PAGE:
Erika and I drove to Prescott, Wisconsin in hopes of finding a Barrow's Goldeneye. This species is a western bird that is occasionally seen in Minnesota. Among males, two field marks usually stand out. The Barrow's Goldeneye has darker sides than do American Goldeneye (the duck expected in midwinter Minnesota). I was excited to see a couple of dark-sided goldeneyes. But these birds both lacked the second field mark--Barrow's Goldeneyes have crescent-shaped, not roundish, face spots. Check out the crescent-shaped face spot on the Barrow's Goldeneye in the last photograph on this post--a bird from Rapid City, South Dakota. I decided that these dark-sided Prescott birds are first-year winter male American Goldleneyes.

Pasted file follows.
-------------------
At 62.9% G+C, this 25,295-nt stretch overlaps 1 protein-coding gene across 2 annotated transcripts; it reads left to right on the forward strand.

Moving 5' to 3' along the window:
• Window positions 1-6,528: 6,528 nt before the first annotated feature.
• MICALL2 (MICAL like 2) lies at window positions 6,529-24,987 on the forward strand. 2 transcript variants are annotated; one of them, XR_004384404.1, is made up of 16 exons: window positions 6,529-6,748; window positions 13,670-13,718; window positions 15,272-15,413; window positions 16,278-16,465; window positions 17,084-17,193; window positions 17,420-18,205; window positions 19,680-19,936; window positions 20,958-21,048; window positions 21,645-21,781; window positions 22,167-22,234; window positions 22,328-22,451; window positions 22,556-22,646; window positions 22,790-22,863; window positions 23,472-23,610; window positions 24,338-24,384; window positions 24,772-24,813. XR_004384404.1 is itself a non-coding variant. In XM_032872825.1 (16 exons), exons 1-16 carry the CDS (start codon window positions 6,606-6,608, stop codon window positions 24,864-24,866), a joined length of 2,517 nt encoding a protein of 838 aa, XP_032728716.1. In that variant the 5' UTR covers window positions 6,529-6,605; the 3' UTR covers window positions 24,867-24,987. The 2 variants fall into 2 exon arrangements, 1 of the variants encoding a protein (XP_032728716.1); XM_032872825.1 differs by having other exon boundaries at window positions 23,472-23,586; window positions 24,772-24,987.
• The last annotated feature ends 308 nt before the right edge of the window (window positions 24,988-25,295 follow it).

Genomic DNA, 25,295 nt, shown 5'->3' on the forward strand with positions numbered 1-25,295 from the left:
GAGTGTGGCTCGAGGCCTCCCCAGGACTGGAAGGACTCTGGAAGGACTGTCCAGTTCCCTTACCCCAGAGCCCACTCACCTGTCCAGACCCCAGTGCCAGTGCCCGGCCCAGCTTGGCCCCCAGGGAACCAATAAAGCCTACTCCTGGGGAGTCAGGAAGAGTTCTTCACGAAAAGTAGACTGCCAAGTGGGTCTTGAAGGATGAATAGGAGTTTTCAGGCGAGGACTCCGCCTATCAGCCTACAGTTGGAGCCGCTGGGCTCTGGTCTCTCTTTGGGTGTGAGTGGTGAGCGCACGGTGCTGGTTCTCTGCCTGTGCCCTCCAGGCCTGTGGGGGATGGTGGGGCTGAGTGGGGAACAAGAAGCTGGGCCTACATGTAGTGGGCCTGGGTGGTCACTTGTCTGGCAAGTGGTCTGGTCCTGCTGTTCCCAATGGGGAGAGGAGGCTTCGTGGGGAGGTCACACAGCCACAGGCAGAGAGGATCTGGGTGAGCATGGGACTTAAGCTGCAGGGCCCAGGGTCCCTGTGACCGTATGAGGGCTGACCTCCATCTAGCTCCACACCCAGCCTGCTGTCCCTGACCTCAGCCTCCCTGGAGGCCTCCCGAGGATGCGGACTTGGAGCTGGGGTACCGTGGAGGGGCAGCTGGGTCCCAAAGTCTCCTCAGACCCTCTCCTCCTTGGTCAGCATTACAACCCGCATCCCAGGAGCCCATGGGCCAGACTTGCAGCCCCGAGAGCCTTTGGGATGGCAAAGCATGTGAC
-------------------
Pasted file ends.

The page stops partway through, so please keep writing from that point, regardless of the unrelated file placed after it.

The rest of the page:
A third field mark is that the Barrow's Goldeneye's bill is shorter than the bill of the American Goldeneye. I think the difference in bill shape is fairly clear in these two photographs. Female goldeneyes are generally harder to identify. Note the female American Goldeneye in the middle of the flock above. Its bill is yellow-tipped. The female Barrow's Goldeneye's bill is most often almost all yellow.